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Eighth parliament was a huge flop – Justice Kanyeihamba

By Mubatsi Asinja Habati

Passing Kings Bill was biggest blunder

A new parliament has been ushered in at a time when the August House has become largely a rubber stamp of the executive. The Independent’s Mubatsi Asinja Habati spoke to retired Supreme Court Judge and a renowned constitutional scholar, Justice George Kanyeihamba, about the changing role of parliament.

What is your assessment of the 8th Parliament’s performance?

The 8th Parliament compared was the worst this country has ever had compared to others. They were responsible for infringing many provisions of the Constitution, ignoring the basic rights and fundamental freedoms of Ugandans by either enacting illegal laws or complying with illegitimate decisions of the Executive.

Secondly, they condoned many allegations of corruption, embezzlement that were very well documented by witnesses or sworn in evidence and by the media before the Public Accounts Committee of Parliament (PAC). When I was Minister of Justice and Attorney General the President set up a Commission of Inquiry into the theft of public funds and embezzlement by public officers. We acted on the evidence of PAC, which acts as a tribunal. We dismissed over 300 civil servants who had been implicated by PAC for financial mismanagement, corruption and abuse of office. Only two people ever challenged our decision, one, on political grounds and the other correctly because PAC had made a mistake which we had not seen during our inquiry. When allegations are made against a Minister or any public servant it is not Parliament to exonerate them, it has to a tribunal or Court of law to do so.

So the 8th Parliament was wrong when it exonerated members accused of mismanaging or looting the Commonwealth Heads of Government Meeting (CHOGM) funds?

Members of Parliament who did so were not wrong to exonerate those implicated in the CHOGM scandal but Parliament acting against was principles and rules of justice. In my opinion, none of those people was exonerated. If I were any of them I would insist that I be taken to court to clear my name under indicial evidence. In this country, there is only one person who exonerates people who have been convicted by competent courts of law, and that’s the President; not Parliament. That is when the President is exercising the prerogative of mercy.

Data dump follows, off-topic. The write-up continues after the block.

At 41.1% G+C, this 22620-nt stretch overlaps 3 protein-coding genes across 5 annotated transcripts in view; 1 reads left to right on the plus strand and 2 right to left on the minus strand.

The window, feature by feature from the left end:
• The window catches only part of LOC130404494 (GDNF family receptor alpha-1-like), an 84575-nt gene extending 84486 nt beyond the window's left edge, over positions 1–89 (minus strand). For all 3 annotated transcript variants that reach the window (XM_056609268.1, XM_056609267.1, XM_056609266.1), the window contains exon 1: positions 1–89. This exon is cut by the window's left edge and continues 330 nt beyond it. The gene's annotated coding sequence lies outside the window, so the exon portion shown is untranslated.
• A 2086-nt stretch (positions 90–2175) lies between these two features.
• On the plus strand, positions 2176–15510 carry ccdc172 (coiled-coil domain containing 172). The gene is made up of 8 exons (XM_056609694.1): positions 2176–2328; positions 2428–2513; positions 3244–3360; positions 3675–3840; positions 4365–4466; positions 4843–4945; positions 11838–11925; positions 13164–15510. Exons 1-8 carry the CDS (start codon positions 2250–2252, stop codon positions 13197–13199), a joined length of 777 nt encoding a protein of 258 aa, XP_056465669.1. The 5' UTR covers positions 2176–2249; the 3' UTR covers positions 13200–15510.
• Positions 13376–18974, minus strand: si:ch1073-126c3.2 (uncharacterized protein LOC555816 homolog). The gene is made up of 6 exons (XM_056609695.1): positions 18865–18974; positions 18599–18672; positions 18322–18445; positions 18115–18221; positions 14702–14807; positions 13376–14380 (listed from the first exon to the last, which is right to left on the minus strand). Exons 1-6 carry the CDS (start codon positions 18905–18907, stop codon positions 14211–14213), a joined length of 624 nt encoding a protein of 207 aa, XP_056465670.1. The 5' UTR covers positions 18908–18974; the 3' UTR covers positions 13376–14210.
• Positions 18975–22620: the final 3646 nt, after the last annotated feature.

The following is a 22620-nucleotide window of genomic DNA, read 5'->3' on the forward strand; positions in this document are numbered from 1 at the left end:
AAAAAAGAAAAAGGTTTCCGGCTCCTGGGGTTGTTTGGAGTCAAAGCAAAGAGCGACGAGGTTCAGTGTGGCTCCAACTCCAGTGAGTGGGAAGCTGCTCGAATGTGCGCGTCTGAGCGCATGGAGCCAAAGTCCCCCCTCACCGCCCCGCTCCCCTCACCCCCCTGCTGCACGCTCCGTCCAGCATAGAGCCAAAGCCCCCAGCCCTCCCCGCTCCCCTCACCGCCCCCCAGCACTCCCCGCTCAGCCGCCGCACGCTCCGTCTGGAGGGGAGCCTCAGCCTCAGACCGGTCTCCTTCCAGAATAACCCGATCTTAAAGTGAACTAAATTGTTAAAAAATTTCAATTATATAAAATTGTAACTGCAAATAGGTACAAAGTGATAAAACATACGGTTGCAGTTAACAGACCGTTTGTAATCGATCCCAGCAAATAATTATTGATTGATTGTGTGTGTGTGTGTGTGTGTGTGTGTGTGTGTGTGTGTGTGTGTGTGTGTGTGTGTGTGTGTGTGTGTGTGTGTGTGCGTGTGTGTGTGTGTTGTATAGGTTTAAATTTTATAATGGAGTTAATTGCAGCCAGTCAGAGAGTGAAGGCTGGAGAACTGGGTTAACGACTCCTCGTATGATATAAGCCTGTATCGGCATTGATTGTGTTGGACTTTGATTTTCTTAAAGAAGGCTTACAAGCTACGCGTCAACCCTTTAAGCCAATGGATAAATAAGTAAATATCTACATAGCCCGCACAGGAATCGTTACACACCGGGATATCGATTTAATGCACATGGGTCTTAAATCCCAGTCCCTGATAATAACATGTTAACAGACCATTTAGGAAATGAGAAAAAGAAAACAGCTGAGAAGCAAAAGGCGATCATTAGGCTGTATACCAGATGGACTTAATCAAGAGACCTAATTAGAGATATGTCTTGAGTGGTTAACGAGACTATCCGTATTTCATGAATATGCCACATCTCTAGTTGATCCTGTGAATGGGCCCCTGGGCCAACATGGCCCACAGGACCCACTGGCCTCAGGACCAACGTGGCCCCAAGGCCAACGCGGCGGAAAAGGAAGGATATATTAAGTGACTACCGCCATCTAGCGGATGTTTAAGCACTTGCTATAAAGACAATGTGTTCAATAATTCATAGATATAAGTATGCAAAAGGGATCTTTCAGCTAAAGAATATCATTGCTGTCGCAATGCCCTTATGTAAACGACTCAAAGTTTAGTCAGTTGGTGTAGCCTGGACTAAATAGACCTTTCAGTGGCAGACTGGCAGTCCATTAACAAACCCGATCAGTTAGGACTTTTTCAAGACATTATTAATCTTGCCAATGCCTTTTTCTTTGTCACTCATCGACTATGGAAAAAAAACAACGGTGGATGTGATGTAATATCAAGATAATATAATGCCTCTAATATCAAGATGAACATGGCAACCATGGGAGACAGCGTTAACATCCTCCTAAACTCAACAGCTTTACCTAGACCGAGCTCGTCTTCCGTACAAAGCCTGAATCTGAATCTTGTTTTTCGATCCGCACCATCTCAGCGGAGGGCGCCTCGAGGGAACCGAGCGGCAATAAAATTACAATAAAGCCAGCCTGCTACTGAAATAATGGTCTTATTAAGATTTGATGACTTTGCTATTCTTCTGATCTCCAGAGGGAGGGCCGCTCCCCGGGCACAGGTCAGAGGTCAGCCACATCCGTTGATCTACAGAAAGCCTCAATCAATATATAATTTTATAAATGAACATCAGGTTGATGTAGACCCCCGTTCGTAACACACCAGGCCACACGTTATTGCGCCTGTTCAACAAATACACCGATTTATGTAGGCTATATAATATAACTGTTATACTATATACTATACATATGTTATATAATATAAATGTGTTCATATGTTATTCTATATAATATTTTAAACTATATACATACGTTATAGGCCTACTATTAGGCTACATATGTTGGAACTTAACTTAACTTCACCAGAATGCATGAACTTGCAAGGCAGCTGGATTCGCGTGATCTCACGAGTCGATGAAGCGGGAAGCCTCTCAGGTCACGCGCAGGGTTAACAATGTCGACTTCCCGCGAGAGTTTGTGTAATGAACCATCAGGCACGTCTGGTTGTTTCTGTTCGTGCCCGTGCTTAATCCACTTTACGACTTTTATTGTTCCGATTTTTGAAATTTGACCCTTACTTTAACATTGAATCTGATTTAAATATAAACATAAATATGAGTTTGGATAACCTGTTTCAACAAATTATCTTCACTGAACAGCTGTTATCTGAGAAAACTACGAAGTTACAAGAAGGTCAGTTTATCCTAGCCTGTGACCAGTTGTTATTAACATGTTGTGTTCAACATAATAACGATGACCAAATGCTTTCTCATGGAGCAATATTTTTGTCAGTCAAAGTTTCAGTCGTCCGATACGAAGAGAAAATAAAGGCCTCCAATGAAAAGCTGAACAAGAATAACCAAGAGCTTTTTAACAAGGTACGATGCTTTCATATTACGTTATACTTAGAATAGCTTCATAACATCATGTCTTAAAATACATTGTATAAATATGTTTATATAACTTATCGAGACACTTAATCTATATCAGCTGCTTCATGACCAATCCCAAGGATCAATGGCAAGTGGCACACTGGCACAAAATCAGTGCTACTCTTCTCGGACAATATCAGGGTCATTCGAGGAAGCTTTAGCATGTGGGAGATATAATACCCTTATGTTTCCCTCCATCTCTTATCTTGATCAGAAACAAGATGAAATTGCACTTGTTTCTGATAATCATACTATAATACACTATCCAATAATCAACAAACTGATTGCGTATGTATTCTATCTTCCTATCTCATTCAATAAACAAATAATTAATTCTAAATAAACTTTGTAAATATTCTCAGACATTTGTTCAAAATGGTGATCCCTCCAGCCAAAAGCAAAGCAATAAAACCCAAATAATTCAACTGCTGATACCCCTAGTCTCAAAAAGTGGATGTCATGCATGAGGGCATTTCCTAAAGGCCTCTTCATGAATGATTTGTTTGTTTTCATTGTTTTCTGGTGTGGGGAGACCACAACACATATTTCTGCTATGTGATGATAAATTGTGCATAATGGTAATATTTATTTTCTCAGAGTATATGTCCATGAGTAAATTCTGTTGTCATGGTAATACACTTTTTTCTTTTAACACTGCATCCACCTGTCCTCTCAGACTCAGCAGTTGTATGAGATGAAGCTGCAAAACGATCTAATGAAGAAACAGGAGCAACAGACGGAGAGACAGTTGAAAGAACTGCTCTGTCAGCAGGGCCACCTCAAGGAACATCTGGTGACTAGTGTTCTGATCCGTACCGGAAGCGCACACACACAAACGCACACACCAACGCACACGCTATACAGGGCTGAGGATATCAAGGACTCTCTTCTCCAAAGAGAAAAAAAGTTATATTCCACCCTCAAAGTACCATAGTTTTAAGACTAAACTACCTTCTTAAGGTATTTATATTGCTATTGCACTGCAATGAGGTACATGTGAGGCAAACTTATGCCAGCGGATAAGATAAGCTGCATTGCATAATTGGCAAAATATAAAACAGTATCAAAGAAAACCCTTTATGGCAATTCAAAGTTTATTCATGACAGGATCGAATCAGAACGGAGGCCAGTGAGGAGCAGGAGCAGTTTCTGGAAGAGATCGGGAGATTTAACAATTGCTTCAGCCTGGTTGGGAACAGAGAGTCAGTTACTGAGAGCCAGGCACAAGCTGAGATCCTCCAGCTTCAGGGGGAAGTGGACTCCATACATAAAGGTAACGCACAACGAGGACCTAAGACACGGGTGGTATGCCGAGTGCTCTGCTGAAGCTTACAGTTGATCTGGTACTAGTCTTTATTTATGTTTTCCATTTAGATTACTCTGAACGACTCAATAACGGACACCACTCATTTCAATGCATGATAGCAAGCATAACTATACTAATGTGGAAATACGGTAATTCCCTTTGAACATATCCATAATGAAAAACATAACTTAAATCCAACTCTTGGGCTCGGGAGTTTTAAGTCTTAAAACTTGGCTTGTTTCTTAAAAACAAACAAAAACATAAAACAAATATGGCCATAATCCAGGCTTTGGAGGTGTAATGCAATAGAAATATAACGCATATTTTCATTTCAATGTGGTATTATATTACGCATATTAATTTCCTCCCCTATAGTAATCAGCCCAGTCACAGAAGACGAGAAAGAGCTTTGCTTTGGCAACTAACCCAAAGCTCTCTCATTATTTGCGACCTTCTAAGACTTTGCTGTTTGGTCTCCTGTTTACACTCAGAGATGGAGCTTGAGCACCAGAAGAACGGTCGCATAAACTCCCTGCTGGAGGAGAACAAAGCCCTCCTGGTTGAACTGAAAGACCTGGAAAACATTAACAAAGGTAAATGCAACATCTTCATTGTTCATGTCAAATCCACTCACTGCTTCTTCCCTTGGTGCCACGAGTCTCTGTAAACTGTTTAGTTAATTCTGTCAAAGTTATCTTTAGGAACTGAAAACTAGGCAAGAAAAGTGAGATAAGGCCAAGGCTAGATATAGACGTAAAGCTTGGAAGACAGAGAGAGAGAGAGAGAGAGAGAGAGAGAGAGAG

In your opinion, what would you single out as the key achievement of the 8th Parliament?

Frankly I can’t think of anything that the 8th parliament achieved other than voting themselves a large pension. Is that an achievement? If it is, they achieved that.

What was their biggest failure?

They violated the Constitution by passing laws which were unconstitutional. The Traditional rulers and Cultural Leader’s Bill was unconstitutional.   Had any king or traditional ruler indulged in partisan politics, he would have been charged under the 1995 Constitution even before it was amended. So you ask how were the members of the 8th Parliament convinced to pass an illegal bill illegally for the control of rulers and leaders. Even then the Speaker of Parliament was supposed to send the Bill to the Electoral Commission to carry out a Referendum in the whole country on whether to amend the traditional rulers and cultural leaders’ law.   Then the Electoral Commission would have directly sent it to the President for ascent if the referendum agreed to the amendment. That that law did not go through all these steps so even though it’s now on the statute books, has no legal validity. It is null and void.

So Buganda has reasonable grounds to challenge this Act?

I would be very surprised if any judge let alone two or more said the Buganda Case challenging this Bill is not justified. I would be amazed. History would quote that judge as having been ignorant of our Constitution and Laws.

The 9th Parliament has been sworn in and started its work. What should the public expect of this Parliament?

Whether one has been appointed minister or not, the MPs should perform in accordance with the interests of the citizens of this country and in compliance with the functions of Parliament as spelt out in the Constitution. They should work for the good and welfare of all Ugandans and not get blinded by interests of sections of any people regardless of politics, ethnicity or religion. Most importantly, they must hold the Executive to account.  They should be members of Parliament who are not easily intimidated. They should not be persuaded by offers of money, bribes, or positions to abandon their duty to the nation and people of Uganda.

Given that this Parliament is dominated by the NRM party, there are public concerns that it will dance to the tunes of the ruling party. How can such a Parliament remain independent of the Executive arm of government?